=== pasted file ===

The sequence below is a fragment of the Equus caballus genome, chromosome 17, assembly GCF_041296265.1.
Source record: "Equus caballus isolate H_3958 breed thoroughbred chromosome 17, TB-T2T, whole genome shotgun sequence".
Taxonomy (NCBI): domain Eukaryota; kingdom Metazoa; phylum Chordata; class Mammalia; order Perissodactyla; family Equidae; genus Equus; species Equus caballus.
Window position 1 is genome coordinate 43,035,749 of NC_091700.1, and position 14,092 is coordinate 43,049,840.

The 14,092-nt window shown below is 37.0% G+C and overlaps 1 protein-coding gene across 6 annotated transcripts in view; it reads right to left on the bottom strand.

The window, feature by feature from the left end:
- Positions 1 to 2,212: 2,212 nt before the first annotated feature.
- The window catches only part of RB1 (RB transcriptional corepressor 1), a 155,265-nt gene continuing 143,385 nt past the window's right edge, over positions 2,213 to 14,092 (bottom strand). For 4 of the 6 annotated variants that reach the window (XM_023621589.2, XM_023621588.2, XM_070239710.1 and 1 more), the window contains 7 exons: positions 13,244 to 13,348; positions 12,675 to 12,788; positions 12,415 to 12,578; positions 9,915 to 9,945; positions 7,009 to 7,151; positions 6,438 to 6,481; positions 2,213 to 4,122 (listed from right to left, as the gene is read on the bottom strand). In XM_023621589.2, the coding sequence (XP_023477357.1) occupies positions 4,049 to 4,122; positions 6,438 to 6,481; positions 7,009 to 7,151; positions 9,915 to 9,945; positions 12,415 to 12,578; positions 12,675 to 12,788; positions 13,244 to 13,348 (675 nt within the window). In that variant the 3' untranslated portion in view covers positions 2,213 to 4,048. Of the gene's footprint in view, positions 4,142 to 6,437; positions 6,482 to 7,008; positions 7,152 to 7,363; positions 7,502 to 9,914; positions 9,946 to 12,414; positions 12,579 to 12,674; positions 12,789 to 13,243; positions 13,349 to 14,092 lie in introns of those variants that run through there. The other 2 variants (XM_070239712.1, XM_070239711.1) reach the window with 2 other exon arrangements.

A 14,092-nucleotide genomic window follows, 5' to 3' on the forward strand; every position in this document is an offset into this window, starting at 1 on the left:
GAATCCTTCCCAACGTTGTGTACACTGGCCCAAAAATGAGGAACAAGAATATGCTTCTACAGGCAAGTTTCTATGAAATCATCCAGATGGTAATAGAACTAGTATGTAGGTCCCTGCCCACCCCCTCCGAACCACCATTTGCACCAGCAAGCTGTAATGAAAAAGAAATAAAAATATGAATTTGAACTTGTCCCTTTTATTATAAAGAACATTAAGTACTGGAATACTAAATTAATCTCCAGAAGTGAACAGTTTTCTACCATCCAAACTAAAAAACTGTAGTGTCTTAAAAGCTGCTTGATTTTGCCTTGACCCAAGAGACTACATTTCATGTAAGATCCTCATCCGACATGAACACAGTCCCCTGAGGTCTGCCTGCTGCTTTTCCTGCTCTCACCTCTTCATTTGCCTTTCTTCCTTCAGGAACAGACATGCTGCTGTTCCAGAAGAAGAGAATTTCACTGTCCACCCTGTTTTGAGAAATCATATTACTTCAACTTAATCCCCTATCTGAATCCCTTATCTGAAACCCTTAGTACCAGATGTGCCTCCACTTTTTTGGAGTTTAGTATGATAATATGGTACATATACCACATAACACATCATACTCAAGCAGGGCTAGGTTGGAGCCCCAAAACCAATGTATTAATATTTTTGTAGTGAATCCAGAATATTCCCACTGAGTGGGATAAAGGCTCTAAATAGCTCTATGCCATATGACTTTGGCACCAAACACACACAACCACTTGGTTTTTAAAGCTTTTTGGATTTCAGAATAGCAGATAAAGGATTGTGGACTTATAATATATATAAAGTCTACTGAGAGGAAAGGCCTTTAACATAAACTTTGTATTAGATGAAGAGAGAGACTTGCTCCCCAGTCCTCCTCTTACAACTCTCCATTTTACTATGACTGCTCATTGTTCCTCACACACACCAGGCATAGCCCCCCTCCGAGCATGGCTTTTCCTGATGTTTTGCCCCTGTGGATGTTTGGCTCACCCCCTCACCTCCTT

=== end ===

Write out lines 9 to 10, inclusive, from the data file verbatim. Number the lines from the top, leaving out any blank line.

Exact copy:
A 14,092-nucleotide genomic window follows, 5' to 3' on the forward strand; every position in this document is an offset into this window, starting at 1 on the left:
GAATCCTTCCCAACGTTGTGTACACTGGCCCAAAAATGAGGAACAAGAATATGCTTCTACAGGCAAGTTTCTATGAAATCATCCAGATGGTAATAGAACTAGTATGTAGGTCCCTGCCCACCCCCTCCGAACCACCATTTGCACCAGCAAGCTGTAATGAAAAAGAAATAAAAATATGAATTTGAACTTGTCCCTTTTATTATAAAGAACATTAAGTACTGGAATACTAAATTAATCTCCAGAAGTGAACAGTTTTCTACCATCCAAACTAAAAAACTGTAGTGTCTTAAAAGCTGCTTGATTTTGCCTTGACCCAAGAGACTACATTTCATGTAAGATCCTCATCCGACATGAACACAGTCCCCTGAGGTCTGCCTGCTGCTTTTCCTGCTCTCACCTCTTCATTTGCCTTTCTTCCTTCAGGAACAGACATGCTGCTGTTCCAGAAGAAGAGAATTTCACTGTCCACCCTGTTTTGAGAAATCATATTACTTCAACTTAATCCCCTATCTGAATCCCTTATCTGAAACCCTTAGTACCAGATGTGCCTCCACTTTTTTGGAGTTTAGTATGATAATATGGTACATATACCACATAACACATCATACTCAAGCAGGGCTAGGTTGGAGCCCCAAAACCAATGTATTAATATTTTTGTAGTGAATCCAGAATATTCCCACTGAGTGGGATAAAGGCTCTAAATAGCTCTATGCCATATGACTTTGGCACCAAACACACACAACCACTTGGTTTTTAAAGCTTTTTGGATTTCAGAATAGCAGATAAAGGATTGTGGACTTATAATATATATAAAGTCTACTGAGAGGAAAGGCCTTTAACATAAACTTTGTATTAGATGAAGAGAGAGACTTGCTCCCCAGTCCTCCTCTTACAACTCTCCATTTTACTATGACTGCTCATTGTTCCTCACACACACCAGGCATAGCCCCCCTCCGAGCATGGCTTTTCCTGATGTTTTGCCCCTGTGGATGTTTGGCTCACCCCCTCACCTCCTT